Doctor, My Eyes!

Category: Personal

Hi All! Today I’m taking a break from my usual job as Translator for the Technology Impaired, to share an “eye opening” story with my AskBob readers. If you’ve noticed I haven’t been publishing as regularly as usual lately, read on to see the reason for that. I think you’ll be glad you did...

I Can See Clearly Now, Almost

Since my teen years I’ve needed fairly strong corrective lenses. And on top of that, I have very sensitive eyes. Due to some allergies and chemical sensitivities, my eyes are often red and irritated. I’ve always had a nagging fear of going blind. And something that happened recently reinforced that feeling.

With apologies to Jackson Browne and Johhny Nash, let me tell you what’s been going on with my eyes. About six weeks ago, I noticed that the vision in my LEFT eye was somewhat blurry, and the field of vision seemed a bit darker than the other eye. I was having trouble reading from my computer screen. Not good, if you spend a lot of time in the digital world.

I’ve had a wrinkle or “pucker” in the retina of my RIGHT eye for several years, which causes some wavy distortion. Eye doctors call it an “epiretinal membrane”, which apparently can happen if you breathe air. I’ve read that being near-sighted and using a computer for many years can contribute, but it’s something that commonly happens as one ages.

Eye test chart

My brain had learned to mostly ignore the problem with my right eye, and rely on the good vision in the left. But with the suddenly diminished vision in the left eye, words on paper or the screen became a jumble. So I went to my regular eye doctor.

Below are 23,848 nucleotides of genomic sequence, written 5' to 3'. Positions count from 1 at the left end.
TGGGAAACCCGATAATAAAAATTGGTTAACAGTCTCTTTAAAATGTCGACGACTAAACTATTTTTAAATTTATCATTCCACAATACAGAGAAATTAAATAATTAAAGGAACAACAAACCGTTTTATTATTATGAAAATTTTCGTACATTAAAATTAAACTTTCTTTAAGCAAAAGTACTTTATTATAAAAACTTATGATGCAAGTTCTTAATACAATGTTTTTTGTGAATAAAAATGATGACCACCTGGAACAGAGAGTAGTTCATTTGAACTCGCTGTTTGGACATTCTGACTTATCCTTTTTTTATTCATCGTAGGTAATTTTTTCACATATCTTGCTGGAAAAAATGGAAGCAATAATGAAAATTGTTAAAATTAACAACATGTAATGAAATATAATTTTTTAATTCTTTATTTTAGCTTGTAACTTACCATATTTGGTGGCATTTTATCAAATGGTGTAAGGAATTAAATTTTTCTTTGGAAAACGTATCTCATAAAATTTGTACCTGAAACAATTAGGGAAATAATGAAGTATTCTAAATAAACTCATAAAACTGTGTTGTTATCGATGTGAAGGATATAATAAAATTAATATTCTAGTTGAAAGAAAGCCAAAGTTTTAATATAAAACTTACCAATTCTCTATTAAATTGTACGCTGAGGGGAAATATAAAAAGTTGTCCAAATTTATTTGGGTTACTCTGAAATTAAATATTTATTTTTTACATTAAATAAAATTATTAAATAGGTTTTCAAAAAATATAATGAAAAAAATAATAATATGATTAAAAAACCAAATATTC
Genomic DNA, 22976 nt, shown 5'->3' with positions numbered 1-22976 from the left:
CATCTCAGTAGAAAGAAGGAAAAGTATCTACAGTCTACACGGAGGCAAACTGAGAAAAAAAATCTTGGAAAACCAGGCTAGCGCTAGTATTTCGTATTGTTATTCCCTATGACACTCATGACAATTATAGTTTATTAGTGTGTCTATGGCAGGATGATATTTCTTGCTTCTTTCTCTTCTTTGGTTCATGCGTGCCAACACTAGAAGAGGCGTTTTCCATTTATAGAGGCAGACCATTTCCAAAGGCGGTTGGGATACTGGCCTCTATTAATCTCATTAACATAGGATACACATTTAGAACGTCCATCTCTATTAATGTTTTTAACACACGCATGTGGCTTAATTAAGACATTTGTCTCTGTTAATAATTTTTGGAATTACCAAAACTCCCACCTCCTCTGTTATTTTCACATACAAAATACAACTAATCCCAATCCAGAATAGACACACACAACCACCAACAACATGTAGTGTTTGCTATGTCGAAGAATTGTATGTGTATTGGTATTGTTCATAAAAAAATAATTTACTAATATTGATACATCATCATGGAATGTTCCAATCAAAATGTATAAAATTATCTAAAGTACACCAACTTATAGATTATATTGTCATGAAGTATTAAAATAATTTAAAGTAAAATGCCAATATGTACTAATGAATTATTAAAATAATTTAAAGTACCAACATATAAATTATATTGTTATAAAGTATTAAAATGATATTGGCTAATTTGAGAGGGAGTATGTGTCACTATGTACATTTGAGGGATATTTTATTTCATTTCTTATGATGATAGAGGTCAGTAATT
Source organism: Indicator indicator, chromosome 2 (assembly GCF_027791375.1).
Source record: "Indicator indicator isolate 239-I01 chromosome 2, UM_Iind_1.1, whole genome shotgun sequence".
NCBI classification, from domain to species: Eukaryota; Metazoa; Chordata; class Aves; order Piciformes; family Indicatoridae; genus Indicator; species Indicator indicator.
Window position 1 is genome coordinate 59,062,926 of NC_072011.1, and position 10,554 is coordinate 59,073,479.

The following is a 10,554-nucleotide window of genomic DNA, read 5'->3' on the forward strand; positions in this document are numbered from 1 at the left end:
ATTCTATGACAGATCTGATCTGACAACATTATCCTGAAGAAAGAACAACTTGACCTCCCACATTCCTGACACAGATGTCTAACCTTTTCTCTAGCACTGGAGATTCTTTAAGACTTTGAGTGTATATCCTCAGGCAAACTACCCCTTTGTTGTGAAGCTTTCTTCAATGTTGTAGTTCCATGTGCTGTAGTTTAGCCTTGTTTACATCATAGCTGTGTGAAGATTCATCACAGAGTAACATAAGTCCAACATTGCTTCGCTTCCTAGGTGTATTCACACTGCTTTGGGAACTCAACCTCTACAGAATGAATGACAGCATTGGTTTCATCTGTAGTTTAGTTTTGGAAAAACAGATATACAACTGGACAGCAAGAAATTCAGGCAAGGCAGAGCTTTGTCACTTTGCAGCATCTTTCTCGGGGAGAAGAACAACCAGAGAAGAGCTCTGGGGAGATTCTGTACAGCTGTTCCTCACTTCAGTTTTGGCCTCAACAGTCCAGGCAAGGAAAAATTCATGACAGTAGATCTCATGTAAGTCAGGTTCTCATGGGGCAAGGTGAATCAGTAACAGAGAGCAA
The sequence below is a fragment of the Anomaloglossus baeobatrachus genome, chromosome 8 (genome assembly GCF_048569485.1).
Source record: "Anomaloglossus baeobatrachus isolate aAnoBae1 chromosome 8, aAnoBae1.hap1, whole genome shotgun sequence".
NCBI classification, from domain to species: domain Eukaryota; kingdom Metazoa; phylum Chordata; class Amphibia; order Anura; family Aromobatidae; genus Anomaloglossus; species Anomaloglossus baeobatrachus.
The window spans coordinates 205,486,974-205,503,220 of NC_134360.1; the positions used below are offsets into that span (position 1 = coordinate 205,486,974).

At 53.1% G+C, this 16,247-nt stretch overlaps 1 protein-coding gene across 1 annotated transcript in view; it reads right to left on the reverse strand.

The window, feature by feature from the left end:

“Doctor, my eyes! Tell me what is wrong. Was I unwise to leave them open for so long?” He did some scans of my eye. Based on those results, he said it looked like I was developing a problem with the retina in the left eye, and advised me to see a retina specialist. I ended up seeing three retina specialists, each advising me to go forward in different directions. One doctor said I had minor cataracts in both eyes, which would need surgical repair prior to the two recommended retina surgeries. Four eye surgeries, yikes! Another doctor advised going ahead with retina surgery on the left eye ASAP, and considering the other issues down the road. Yeah, let’s do that.

So on Tuesday this week, I had surgery to perform an “epiretinal membrane peel” in the left eye. The procedure took only 15-20 minutes under mild anesthesia, and was painless. The surgery went fine. I went back to the doc the next day to have the bandage removed, and was surprised that I couldn't see anything but a huge blur in my left eye. I was told that's because there is an air bubble placed inside the eye, which helps it heal. The bubble is getting smaller each day, and should be gone in a week or so. I’m fortunate that I had to remain face-down for just one day. Some eye surgeries require you to do so for a week or longer!

My vision will slowly improve over the next couple weeks, but I can already tell that it will be an improvement over what it was. Eye surgery seems miraculous to me. I didn’t know beforehand how the surgery would be done. Would it involve a scalpel? A laser? Turns out neither of those was used. If you’re curious, watch this video of how my type of retina surgery was done. I’m just glad I watched that AFTER my procedure.

Dog Eye test

One side benefit of this surgery is that in order to repair the retina, a vitrectomy (removal of the fluid inside the eye) is done. If you have any “floaters” in your eye (which I did) they will be eliminated. Floaters can be annoying, but can also cause problems with vision. So I’m doubly glad I had this done. My doctor isn’t sure if surgery on the right eye will be beneficial, because I’ve had that retina issue for 10+ years. But I might want to do it anyway, to get rid of the floaters there.

Why Do I Share This Story?